XMM-Newton Science Analysis System: User Guide

5.1 Source coordinates

RGS data are individual events. The wavelength, $\lambda$, assigned to a photon of spectral order $m$ is determined by the diffraction equation

\begin{displaymath}m\lambda = d(\cos{\beta}-\cos{\alpha}) \end{displaymath}

where $d$ is the grating spacing. The dispersion angle $\beta$ is fixed by the photon's position on the CCD detector and the constant geometry of the detector and grating assemblies. The only remaining variable, therefore, is $\alpha$, the angle of incidence of light on the gratings so that the X-ray photon wavelength reduces to a function of the source celestial coordinates $RA(J2000),DEC(J2000)$ only:

\begin{displaymath}\lambda = \lambda(\alpha) = \lambda(RA(J2000),DEC(J2000))\end{displaymath}

and it is the analyst's responsibility to make sure that they are as accurate as possible. Differentiation of the diffraction equation shows that a systematic error of up to 2.3 mÅ is introduced for every arcsecond error in the source coordinates. The PPS procedure makes an automatic choice between the proposal's pointing coordinates and X-ray coordinates derived from the simultaneous EPIC images, both of which have been known to be unreliable for a number of reasons. It is therefore worthwhile to take as much care as possible over the coordinates used in the analysis including proper motion as necessary. The SIMBAD [22] and NED [23] reference databases are excellent in this regard. The source coordinates required by rgsproc are thus best explicitly supplied by the analyst in decimal degrees to six decimal places, wherever possible. In the absence of any better information, the proposal pointing coordinates are used by default.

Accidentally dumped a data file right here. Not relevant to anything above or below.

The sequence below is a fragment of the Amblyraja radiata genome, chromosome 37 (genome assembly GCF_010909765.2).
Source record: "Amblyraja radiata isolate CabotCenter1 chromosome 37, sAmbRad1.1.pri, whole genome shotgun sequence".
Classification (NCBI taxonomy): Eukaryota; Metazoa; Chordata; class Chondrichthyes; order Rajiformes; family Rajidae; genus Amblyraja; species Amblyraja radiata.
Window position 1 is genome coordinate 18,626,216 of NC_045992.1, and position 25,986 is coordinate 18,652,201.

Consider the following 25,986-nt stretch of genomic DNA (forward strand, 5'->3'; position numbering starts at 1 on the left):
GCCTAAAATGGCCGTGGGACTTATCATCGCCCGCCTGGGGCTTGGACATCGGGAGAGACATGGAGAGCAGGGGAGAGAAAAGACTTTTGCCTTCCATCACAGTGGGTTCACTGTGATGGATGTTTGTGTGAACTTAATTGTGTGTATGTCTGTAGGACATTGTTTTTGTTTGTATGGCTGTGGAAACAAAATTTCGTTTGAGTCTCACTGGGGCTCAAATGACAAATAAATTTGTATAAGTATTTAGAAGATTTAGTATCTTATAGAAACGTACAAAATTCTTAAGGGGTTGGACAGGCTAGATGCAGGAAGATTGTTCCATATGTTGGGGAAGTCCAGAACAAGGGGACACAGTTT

European Space Agency - XMM-Newton Science Operations Centre